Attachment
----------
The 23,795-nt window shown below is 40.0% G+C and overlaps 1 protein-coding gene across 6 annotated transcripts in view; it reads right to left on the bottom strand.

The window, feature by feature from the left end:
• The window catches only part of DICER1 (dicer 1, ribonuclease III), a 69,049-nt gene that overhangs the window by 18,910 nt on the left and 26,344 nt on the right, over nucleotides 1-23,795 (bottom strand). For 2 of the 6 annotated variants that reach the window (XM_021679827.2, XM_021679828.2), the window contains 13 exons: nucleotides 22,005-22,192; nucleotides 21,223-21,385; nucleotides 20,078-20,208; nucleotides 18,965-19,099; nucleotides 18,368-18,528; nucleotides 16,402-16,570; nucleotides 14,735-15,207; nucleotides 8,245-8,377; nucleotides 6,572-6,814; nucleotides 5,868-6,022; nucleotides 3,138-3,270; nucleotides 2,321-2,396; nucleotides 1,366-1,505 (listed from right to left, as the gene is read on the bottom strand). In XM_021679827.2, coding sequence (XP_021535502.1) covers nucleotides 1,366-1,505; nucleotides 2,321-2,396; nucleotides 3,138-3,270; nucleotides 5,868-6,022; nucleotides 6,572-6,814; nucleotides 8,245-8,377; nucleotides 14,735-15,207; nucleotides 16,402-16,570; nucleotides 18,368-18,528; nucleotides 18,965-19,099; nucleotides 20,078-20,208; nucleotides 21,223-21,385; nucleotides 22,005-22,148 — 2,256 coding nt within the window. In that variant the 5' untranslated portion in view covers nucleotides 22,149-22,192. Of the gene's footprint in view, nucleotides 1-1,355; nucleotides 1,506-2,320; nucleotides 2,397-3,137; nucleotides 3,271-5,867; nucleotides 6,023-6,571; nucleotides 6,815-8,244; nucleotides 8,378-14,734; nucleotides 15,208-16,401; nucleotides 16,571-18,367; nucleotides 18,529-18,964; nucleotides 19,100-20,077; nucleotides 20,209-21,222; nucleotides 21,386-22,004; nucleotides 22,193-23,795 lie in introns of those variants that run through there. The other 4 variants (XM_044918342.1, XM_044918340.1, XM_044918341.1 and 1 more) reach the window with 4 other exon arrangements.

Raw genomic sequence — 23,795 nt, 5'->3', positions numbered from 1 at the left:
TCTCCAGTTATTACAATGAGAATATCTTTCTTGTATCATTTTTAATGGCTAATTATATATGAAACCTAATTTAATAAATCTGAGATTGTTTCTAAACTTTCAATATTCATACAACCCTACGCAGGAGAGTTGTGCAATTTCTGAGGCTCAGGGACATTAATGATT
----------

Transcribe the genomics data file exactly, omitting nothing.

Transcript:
The 23,795-nt window shown below is 40.0% G+C and overlaps 1 protein-coding gene across 6 annotated transcripts in view; it reads right to left on the bottom strand.

The window, feature by feature from the left end:
• The window catches only part of DICER1 (dicer 1, ribonuclease III), a 69,049-nt gene that overhangs the window by 18,910 nt on the left and 26,344 nt on the right, over nucleotides 1-23,795 (bottom strand). For 2 of the 6 annotated variants that reach the window (XM_021679827.2, XM_021679828.2), the window contains 13 exons: nucleotides 22,005-22,192; nucleotides 21,223-21,385; nucleotides 20,078-20,208; nucleotides 18,965-19,099; nucleotides 18,368-18,528; nucleotides 16,402-16,570; nucleotides 14,735-15,207; nucleotides 8,245-8,377; nucleotides 6,572-6,814; nucleotides 5,868-6,022; nucleotides 3,138-3,270; nucleotides 2,321-2,396; nucleotides 1,366-1,505 (listed from right to left, as the gene is read on the bottom strand). In XM_021679827.2, coding sequence (XP_021535502.1) covers nucleotides 1,366-1,505; nucleotides 2,321-2,396; nucleotides 3,138-3,270; nucleotides 5,868-6,022; nucleotides 6,572-6,814; nucleotides 8,245-8,377; nucleotides 14,735-15,207; nucleotides 16,402-16,570; nucleotides 18,368-18,528; nucleotides 18,965-19,099; nucleotides 20,078-20,208; nucleotides 21,223-21,385; nucleotides 22,005-22,148 — 2,256 coding nt within the window. In that variant the 5' untranslated portion in view covers nucleotides 22,149-22,192. Of the gene's footprint in view, nucleotides 1-1,355; nucleotides 1,506-2,320; nucleotides 2,397-3,137; nucleotides 3,271-5,867; nucleotides 6,023-6,571; nucleotides 6,815-8,244; nucleotides 8,378-14,734; nucleotides 15,208-16,401; nucleotides 16,571-18,367; nucleotides 18,529-18,964; nucleotides 19,100-20,077; nucleotides 20,209-21,222; nucleotides 21,386-22,004; nucleotides 22,193-23,795 lie in introns of those variants that run through there. The other 4 variants (XM_044918342.1, XM_044918340.1, XM_044918341.1 and 1 more) reach the window with 4 other exon arrangements.

Raw genomic sequence — 23,795 nt, 5'->3', positions numbered from 1 at the left:
TCTCCAGTTATTACAATGAGAATATCTTTCTTGTATCATTTTTAATGGCTAATTATATATGAAACCTAATTTAATAAATCTGAGATTGTTTCTAAACTTTCAATATTCATACAACCCTACGCAGGAGAGTTGTGCAATTTCTGAGGCTCAGGGACATTAATGATT